April 2014
Volume 55, Issue 13
ARVO Annual Meeting Abstract  |   April 2014
The microRNA-103/107 family regulates the cell cycle to confer quiescence on stem cell-enriched limbal keratinocytes
Author Affiliations & Notes
  • Jong Kook Park
    Dermatology, Northwestern University, Chicago, IL
  • Han Peng
    Dermatology, Northwestern University, Chicago, IL
  • Julia V Katsnelson
    Rush Medical School, Chicago, IL
  • Shuangni Yang
    Dermatology, Northwestern University, Chicago, IL
  • Wending Yang
    Dermatology, Northwestern University, Chicago, IL
  • Robert Lavker
    Dermatology, Northwestern University, Chicago, IL
  • Footnotes
    Commercial Relationships Jong Kook Park, None; Han Peng, None; Julia Katsnelson, None; Shuangni Yang, None; Wending Yang, None; Robert Lavker, None
  • Footnotes
    Support None
Investigative Ophthalmology & Visual Science April 2014, Vol.55, 6037. doi:
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      Jong Kook Park, Han Peng, Julia V Katsnelson, Shuangni Yang, Wending Yang, Robert Lavker; The microRNA-103/107 family regulates the cell cycle to confer quiescence on stem cell-enriched limbal keratinocytes. Invest. Ophthalmol. Vis. Sci. 2014;55(13):6037.

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      © ARVO (1962-2015); The Authors (2016-present)

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Purpose: It is well established that limbal epithelial stem cells cycle infrequently, which is a property that is shared with stem cells from other self-renewing tissues. Although progress has been made in our understanding of this important process, what regulates quiescence is less appreciated. We have established that the microRNA-103/107 (miRs-103/107) family is limbal epithelial-preferred. Thus we investigated whether this miRNA family affected the proliferative status of human limbal epithelial keratinocytes (HLEKs).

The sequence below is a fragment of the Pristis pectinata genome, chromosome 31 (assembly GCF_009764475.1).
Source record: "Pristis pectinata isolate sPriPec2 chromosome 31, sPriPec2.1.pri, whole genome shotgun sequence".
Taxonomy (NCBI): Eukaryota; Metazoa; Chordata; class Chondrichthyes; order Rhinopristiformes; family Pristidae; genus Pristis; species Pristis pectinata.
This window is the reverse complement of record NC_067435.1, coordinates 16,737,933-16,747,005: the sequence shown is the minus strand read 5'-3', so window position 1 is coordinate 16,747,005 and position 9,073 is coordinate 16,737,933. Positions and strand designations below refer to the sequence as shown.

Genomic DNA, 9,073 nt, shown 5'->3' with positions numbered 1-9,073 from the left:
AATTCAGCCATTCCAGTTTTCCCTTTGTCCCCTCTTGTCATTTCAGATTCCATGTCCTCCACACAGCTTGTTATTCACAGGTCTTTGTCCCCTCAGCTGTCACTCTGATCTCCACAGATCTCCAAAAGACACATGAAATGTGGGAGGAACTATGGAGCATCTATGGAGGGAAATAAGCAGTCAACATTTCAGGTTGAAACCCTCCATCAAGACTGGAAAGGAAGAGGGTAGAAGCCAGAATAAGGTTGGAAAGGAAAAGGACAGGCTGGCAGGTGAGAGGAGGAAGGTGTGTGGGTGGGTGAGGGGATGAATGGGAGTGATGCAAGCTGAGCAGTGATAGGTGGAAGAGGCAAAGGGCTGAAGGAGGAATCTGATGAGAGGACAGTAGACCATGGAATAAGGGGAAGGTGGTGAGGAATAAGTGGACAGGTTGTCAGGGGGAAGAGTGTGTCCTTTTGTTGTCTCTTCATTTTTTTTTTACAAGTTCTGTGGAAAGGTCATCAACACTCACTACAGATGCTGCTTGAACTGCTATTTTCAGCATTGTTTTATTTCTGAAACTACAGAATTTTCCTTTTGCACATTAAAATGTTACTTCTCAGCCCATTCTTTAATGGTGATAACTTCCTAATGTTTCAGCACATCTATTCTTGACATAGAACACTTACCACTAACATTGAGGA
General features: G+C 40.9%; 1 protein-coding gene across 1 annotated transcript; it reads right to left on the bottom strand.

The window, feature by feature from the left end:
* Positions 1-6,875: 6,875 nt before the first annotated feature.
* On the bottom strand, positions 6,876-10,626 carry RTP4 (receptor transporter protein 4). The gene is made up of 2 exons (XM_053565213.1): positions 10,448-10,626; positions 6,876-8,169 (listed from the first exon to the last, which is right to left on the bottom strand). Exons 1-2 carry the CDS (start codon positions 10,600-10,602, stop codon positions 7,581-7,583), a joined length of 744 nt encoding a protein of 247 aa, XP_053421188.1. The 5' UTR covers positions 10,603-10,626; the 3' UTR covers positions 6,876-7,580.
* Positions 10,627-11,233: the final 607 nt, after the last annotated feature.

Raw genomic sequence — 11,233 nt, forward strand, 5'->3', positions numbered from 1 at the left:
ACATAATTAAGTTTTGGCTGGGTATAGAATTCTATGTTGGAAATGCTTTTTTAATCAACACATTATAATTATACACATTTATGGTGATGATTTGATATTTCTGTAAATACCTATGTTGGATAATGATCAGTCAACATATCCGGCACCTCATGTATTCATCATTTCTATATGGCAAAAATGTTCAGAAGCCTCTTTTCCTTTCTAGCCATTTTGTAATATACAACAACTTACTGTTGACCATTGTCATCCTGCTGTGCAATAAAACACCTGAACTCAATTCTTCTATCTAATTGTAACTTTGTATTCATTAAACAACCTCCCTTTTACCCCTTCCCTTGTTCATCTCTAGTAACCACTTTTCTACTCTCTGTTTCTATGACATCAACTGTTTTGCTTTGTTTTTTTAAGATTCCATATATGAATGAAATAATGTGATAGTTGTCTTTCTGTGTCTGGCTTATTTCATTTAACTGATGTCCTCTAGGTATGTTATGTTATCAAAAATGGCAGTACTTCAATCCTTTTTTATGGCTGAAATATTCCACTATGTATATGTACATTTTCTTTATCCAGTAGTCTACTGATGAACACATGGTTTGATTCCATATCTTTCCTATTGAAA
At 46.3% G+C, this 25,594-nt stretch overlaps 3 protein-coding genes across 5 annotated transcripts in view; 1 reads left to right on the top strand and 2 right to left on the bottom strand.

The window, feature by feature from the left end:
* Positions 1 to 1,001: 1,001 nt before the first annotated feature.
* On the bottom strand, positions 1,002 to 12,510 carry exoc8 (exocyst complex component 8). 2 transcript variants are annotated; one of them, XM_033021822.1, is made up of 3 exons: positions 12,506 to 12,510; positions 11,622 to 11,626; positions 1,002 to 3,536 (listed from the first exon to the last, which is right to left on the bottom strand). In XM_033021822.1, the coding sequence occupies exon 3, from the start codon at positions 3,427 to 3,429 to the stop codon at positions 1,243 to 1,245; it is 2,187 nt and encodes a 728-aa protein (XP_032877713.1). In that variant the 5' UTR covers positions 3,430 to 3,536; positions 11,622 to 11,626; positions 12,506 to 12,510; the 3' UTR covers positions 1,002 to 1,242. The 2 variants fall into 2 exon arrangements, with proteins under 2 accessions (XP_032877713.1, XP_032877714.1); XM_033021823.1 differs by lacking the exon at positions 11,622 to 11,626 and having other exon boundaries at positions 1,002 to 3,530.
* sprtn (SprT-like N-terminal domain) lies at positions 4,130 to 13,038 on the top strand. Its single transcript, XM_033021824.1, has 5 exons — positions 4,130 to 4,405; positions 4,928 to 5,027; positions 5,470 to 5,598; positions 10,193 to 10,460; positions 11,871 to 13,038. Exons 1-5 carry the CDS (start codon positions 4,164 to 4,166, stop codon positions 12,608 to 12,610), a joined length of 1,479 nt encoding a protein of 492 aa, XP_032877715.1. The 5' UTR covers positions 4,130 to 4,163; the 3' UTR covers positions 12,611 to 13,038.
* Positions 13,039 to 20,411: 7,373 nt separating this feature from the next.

Methods: We analyzed the effects of miRs-103/107 on HLEK proliferation using a combination of submerged and 3-dimensional (3-D) raft cultures in conjunction with the kinetics of BrdU incorporation, WST-1 cell proliferation assay, cell cycle analysis (FACS), and epithelial progenitor competition assays. To validate potential targets of miRs-103/107 that regulate the cell cycle, we used in silico and cell-based luciferase reporter assays. Gain- and loss-of- function experiments with miRs-103/107 in HLEKs confirmed the targets. These investigations were complemented by siRNA studies against the targets to assess biological function.

Results: Lentiviral over-expression of miRs-103/107 in HLEKs, resulted in a 50% increase in population doubling time and a 20% decrease in BrdU labeling compared with empty vector (EV) controls (p> .05). FACS analysis revealed that ectopic expression of miRs-103/107 lead to an arrest in the G1 phase of the cell cycle without an increase in apoptosis. Most basal cells in 3-D raft cultures formed from an equal mix of GFP-tagged miRs-103/107 or mCherry-tagged EV (control) keratinocytes were miRs-103/107-GFP-tagged. This indicates that miRs-103/107 overexpressing cells have more proliferative capacity than the mCherry cells and thus behave like progenitors. Luciferase and Western blot data indicated that HOXD13 and p90RSK2, two positive regulators of the G1/S transition, are direct targets of miRs-103/107. Silencing of HOXD13 induced a 20% reduction in cell proliferation compared with controls. Knockdown of p90RSK2 in HLEKs resulted in a 28% reduction of BrdU incorporation and a 15% increase in population doubling time.

Conclusions: Collectively, these observations demonstrate that miRs-103/107 contribute to a stem cell phenotype by negatively regulating HOXD13 and p90RSK2, which prevents the G1/S transition and thus maintains quiescence.

Keywords: 721 stem cells • 654 proliferation • 482 cornea: epithelium  

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